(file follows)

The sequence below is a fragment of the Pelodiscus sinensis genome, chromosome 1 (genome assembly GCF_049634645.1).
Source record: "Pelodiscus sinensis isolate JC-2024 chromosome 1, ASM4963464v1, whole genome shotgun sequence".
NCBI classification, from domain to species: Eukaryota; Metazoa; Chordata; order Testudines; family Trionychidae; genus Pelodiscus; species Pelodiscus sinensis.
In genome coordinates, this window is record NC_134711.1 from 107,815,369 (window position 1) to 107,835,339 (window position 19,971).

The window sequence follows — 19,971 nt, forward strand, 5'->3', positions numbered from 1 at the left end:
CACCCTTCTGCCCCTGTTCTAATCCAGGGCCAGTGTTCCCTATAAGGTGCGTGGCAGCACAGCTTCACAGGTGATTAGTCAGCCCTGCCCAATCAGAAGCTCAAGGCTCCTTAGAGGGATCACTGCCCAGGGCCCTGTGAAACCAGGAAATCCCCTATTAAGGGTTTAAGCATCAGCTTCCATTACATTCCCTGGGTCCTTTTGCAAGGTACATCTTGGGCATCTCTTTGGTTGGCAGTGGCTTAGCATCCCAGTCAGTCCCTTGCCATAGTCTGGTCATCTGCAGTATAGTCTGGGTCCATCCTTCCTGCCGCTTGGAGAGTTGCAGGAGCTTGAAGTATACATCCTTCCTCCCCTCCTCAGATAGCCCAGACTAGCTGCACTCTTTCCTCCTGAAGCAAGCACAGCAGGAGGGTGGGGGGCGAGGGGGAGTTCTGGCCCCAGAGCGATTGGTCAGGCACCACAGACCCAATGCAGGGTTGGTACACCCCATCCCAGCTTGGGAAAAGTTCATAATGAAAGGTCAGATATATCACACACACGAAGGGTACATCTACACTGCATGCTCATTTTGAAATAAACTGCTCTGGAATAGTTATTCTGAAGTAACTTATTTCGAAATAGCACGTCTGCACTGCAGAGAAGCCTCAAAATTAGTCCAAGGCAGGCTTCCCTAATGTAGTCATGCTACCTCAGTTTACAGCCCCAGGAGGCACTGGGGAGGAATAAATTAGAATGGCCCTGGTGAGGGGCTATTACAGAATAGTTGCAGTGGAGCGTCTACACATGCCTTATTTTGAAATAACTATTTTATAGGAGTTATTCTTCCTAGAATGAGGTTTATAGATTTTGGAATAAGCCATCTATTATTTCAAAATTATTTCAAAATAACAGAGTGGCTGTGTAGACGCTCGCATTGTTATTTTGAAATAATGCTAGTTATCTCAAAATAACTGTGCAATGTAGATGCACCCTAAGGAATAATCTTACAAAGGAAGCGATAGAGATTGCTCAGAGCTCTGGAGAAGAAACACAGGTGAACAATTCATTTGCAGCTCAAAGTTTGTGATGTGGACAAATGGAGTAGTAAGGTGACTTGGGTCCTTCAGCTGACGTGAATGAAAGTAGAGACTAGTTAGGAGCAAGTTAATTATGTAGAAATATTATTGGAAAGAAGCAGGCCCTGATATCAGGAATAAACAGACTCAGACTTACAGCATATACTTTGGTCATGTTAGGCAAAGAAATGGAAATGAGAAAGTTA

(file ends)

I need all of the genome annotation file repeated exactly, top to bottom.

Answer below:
The sequence below is a fragment of the Pelodiscus sinensis genome, chromosome 1 (genome assembly GCF_049634645.1).
Source record: "Pelodiscus sinensis isolate JC-2024 chromosome 1, ASM4963464v1, whole genome shotgun sequence".
NCBI classification, from domain to species: Eukaryota; Metazoa; Chordata; order Testudines; family Trionychidae; genus Pelodiscus; species Pelodiscus sinensis.
In genome coordinates, this window is record NC_134711.1 from 107,815,369 (window position 1) to 107,835,339 (window position 19,971).

The window sequence follows — 19,971 nt, forward strand, 5'->3', positions numbered from 1 at the left end:
CACCCTTCTGCCCCTGTTCTAATCCAGGGCCAGTGTTCCCTATAAGGTGCGTGGCAGCACAGCTTCACAGGTGATTAGTCAGCCCTGCCCAATCAGAAGCTCAAGGCTCCTTAGAGGGATCACTGCCCAGGGCCCTGTGAAACCAGGAAATCCCCTATTAAGGGTTTAAGCATCAGCTTCCATTACATTCCCTGGGTCCTTTTGCAAGGTACATCTTGGGCATCTCTTTGGTTGGCAGTGGCTTAGCATCCCAGTCAGTCCCTTGCCATAGTCTGGTCATCTGCAGTATAGTCTGGGTCCATCCTTCCTGCCGCTTGGAGAGTTGCAGGAGCTTGAAGTATACATCCTTCCTCCCCTCCTCAGATAGCCCAGACTAGCTGCACTCTTTCCTCCTGAAGCAAGCACAGCAGGAGGGTGGGGGGCGAGGGGGAGTTCTGGCCCCAGAGCGATTGGTCAGGCACCACAGACCCAATGCAGGGTTGGTACACCCCATCCCAGCTTGGGAAAAGTTCATAATGAAAGGTCAGATATATCACACACACGAAGGGTACATCTACACTGCATGCTCATTTTGAAATAAACTGCTCTGGAATAGTTATTCTGAAGTAACTTATTTCGAAATAGCACGTCTGCACTGCAGAGAAGCCTCAAAATTAGTCCAAGGCAGGCTTCCCTAATGTAGTCATGCTACCTCAGTTTACAGCCCCAGGAGGCACTGGGGAGGAATAAATTAGAATGGCCCTGGTGAGGGGCTATTACAGAATAGTTGCAGTGGAGCGTCTACACATGCCTTATTTTGAAATAACTATTTTATAGGAGTTATTCTTCCTAGAATGAGGTTTATAGATTTTGGAATAAGCCATCTATTATTTCAAAATTATTTCAAAATAACAGAGTGGCTGTGTAGACGCTCGCATTGTTATTTTGAAATAATGCTAGTTATCTCAAAATAACTGTGCAATGTAGATGCACCCTAAGGAATAATCTTACAAAGGAAGCGATAGAGATTGCTCAGAGCTCTGGAGAAGAAACACAGGTGAACAATTCATTTGCAGCTCAAAGTTTGTGATGTGGACAAATGGAGTAGTAAGGTGACTTGGGTCCTTCAGCTGACGTGAATGAAAGTAGAGACTAGTTAGGAGCAAGTTAATTATGTAGAAATATTATTGGAAAGAAGCAGGCCCTGATATCAGGAATAAACAGACTCAGACTTACAGCATATACTTTGGTCATGTTAGGCAAAGAAATGGAAATGAGAAAGTTA